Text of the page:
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Baker Peace Plan Stumbles Over Agenda, Goals

Middle East experts say White House must apply stiff pressure, articulate US objectives

SECRETARY of State James Baker III's efforts to jump-start the Middle East peace process have suffered setbacks and are unlikely to succeed. This assessment is shared by Middle East experts of all persuasions: pro-Arab pundits, pro-Israel groups, and the so-called Peaceniks - American and Israeli Jews who say that Israel should cede all or part of the occupied West Bank and Gaza Strip for peace with the Arabs.

Critics say the Bush/Baker initiative will fail in the end to bring Israel and the Palestinians closer to real peace because:

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* Neither Israel nor some of the Arab parties are truly interested in peace through compromise.

* The Bush administration seems reluctant to exert real pressure on toughened and intractable parties.

* The administration has concentrated on bridging differences over procedure and not substance and has not articulated US objectives.

Therefore, experts says a Middle East peace conference, even if convened between Israel and a joint Jordanian-Palestinian delegation, will likely stall after the first stage because of a lack of consensus on agenda and goals.

``I think the administration will get close,'' says Martin Indyk, director of the pro-Israel Washington Institute for Near East Policy, speaking of the push for a Middle East meeting. ``But they won't get close enough and the president has to close the gap.''

``We are investing a lot in the initial step which has no further purpose than the symbolic beginning of the process without holding the hope of going any further,'' says William Quandt, a Middle East expert at Brookings Institution.

``A low-key nudging of the parties doesn't fit the history of what works in the Middle East.''

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Mr. Quandt was referring to the high-profile engagement of former President Richard Nixon and his secretary of state, Henry Kissinger, in the early 1970s and to the more successful efforts of former President Jimmy Carter in coaxing Israel and Egypt to sign a peace treaty in 1979, the only treaty between Israel and an Arab state.

Last Friday, as Secretary Baker began his fourth trip to the region in two months, there was hope that he might succeed in putting together a conference between Israel and its Arab enemies. Saudi Arabia and its five partners in the Gulf Cooperation Council announced they would serve as observers in the opening conference between Israel and the Palestinians.

If Baker had then convinced Syria to attend, the pressure on Israel to also consent would have been tremendous. But during meetings in Damascus Sunday, President Hafez al-Assad still insisted on a United Nations role in a continuing peace conference, positions rejected by Israeli Prime Minister Yitzhak Shamir.

Syria's hard line, according to Middle East experts, now seriously limits the ability of Jordan, its weaker neighbor, to enter the process alone.

Baker's setbacks could fatally compromise the two tracks of the Bush administration approach, elaborated at the end of the Persian Gulf war: to start negotiations to solve the Palestinian problem; and to convene talks to end the 40-year state of war between Israel and the Arab states.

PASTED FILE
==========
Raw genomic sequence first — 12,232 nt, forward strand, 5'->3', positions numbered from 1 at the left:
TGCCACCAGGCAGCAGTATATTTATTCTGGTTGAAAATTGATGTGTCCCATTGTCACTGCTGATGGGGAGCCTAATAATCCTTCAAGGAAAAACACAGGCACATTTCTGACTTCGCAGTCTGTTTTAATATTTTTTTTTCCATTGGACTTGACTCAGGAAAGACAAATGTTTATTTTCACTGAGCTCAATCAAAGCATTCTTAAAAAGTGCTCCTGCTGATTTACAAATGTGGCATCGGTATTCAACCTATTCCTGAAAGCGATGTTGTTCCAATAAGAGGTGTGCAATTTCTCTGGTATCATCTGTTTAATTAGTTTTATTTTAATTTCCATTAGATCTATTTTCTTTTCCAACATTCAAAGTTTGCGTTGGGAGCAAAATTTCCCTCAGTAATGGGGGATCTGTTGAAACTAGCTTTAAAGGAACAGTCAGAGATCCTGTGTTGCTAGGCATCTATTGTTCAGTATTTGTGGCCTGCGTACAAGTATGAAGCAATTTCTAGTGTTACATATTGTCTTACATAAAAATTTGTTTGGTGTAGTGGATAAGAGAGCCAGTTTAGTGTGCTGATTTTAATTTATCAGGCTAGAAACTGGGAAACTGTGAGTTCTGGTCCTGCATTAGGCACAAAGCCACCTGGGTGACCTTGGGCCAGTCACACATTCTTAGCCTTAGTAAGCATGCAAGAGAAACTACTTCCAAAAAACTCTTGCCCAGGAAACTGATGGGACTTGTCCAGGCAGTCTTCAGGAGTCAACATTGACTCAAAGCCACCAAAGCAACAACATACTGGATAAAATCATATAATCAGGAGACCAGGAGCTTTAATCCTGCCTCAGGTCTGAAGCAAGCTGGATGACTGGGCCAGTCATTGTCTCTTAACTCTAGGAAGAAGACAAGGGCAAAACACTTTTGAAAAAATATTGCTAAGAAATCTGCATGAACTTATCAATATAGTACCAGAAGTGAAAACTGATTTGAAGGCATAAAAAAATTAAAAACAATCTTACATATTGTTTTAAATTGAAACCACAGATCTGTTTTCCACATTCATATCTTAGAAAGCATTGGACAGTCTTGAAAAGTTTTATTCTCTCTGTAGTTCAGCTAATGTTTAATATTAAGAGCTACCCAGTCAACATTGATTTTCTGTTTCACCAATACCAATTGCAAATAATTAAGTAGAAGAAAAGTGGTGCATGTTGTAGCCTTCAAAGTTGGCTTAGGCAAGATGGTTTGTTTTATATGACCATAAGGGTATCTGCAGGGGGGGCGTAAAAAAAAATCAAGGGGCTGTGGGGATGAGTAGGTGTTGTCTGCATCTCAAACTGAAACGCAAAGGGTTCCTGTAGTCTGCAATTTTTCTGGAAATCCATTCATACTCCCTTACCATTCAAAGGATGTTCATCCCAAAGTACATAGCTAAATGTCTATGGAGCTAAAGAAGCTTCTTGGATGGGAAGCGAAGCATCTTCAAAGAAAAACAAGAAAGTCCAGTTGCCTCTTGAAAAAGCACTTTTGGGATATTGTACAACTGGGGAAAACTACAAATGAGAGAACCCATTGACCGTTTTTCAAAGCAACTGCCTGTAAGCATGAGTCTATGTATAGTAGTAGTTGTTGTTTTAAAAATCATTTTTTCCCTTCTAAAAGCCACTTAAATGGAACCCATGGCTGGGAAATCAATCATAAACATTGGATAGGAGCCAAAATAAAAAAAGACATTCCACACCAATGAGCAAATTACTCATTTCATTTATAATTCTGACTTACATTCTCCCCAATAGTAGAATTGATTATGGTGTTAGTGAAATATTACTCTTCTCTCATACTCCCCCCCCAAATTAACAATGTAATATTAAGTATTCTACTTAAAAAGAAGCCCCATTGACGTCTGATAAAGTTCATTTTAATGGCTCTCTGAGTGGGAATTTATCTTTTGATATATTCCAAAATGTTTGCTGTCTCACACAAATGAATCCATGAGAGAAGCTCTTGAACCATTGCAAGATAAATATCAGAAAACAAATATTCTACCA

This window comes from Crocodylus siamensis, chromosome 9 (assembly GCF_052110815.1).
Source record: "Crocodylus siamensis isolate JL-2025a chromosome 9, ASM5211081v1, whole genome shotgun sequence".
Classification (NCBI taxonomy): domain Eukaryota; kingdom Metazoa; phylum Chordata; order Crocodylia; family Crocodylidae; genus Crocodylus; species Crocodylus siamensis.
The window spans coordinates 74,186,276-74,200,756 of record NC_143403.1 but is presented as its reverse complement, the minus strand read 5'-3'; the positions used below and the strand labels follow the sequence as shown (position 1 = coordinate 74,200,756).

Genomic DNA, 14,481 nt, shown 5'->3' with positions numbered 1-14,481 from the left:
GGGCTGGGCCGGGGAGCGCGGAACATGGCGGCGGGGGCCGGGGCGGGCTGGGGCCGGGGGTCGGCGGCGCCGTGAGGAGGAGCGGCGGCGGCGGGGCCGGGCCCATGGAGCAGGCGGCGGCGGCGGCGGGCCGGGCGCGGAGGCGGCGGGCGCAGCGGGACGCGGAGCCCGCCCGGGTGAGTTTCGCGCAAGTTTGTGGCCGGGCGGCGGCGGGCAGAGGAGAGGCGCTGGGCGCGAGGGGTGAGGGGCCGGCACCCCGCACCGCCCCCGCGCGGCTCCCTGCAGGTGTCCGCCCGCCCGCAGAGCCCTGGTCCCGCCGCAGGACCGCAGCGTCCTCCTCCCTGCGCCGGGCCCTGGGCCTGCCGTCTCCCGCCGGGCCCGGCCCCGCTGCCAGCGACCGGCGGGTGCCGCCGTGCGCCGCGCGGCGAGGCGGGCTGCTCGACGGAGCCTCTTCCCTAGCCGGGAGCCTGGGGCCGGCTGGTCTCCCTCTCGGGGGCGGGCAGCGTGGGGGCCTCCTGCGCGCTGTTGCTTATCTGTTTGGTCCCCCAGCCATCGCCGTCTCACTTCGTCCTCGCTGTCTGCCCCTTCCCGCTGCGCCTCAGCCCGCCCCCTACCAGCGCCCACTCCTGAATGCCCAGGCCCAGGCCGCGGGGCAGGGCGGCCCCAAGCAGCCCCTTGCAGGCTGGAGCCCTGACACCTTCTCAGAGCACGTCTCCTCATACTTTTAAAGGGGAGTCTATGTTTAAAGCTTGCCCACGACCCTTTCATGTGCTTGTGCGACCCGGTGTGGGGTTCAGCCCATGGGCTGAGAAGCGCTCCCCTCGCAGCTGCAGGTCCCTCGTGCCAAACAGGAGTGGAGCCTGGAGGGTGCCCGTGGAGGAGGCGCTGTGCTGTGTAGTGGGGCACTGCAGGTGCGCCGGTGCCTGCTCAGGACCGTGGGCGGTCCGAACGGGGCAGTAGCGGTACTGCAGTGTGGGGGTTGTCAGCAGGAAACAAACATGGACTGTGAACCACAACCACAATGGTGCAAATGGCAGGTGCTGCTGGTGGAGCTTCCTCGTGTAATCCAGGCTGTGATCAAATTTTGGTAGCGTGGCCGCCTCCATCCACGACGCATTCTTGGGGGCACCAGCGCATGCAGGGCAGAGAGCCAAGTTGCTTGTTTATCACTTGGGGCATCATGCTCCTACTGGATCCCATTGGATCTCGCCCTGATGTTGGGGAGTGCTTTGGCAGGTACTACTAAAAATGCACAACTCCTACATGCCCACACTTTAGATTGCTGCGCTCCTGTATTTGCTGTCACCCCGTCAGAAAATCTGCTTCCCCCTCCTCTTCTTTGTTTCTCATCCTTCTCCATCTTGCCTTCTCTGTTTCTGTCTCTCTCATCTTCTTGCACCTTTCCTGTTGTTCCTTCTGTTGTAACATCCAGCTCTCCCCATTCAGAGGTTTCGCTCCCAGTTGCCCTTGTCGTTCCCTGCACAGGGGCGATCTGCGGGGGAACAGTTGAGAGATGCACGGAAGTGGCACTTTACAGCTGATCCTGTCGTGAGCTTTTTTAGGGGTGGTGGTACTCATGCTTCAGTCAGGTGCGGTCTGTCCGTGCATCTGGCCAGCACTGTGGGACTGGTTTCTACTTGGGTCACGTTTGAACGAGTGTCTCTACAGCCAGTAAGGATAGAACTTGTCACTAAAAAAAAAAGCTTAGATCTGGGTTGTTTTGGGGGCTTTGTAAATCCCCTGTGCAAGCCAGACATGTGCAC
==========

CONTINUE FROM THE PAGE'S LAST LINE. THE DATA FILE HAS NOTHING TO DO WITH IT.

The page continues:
Now, only the Palestinians remain clearly on board.

But even if talks do materialize, it is unlikely they would lead anywhere. According to Mr. Indyk, Syria professes interest in a peace process in order to please the US, but it is not eager for peace with Israel.

And according to Mubarak Awad, a Palestinian American expelled from Jerusalem in 1988 for advocating civil disobedience against the Israeli occupation, ``the Israelis don't need peace.

``No Arab state can threaten Israel now,'' he says, referring to the elimination of Iraq's war machine.

``Pressure on Israel has to be economic,'' he says. ``In Israel, if you don't talk money, the Israelis will say, `In four years we'll get rid of Baker and Bush.' ''

But the US administration, says Quandt, ``seems to have concluded they have no leverage, that Congress won't allow pressure on Israel,'' despite indications that public support for Israel in the US may be declining.

In the summer of 1990, before Iraq invaded Kuwait, a poll commissioned by the B'nai B'rith Anti-Defamation League, showed support for Israel among Americans seriously eroded, according to informed sources. Postwar polls show that that support had rebounded, but Jewish leaders still fear a long-term decline.

Advocates of Israeli concessions - Israeli groups such as Peace Now - also say the Bush administration could force Prime Minister Shamir's hand by offering the Israeli people a concrete plan for concessions in the territories in return for peace treaties with the Arabs and security guarantees.

Then, says Mark Rosenblum, of Americans for Peace Now in New York, ``you would have a dynamic between the Israeli people and their government.''

Although this approach is debated, experts agree Bush must be actively engaged in mediation, articulating US positions on issues of substance.

``The debate within the administration is about presidential involvement,'' says Indyk. ``Most think that now it's too risky for the president to be involved.''

Indyk and others urge Bush to invite the parties to a conference, a move that would apply equal pressure to all sides.

``There should be no preconditions and no agenda,'' says Quandt. ``The US can give a PS to the Israelis that the Palestine Liberation Organization won't be there. And let's see who says no.''

In the long run, Indyk says, there is cause for optimism. ``There's a desire among Israelis and Palestinians to change the status quo.''

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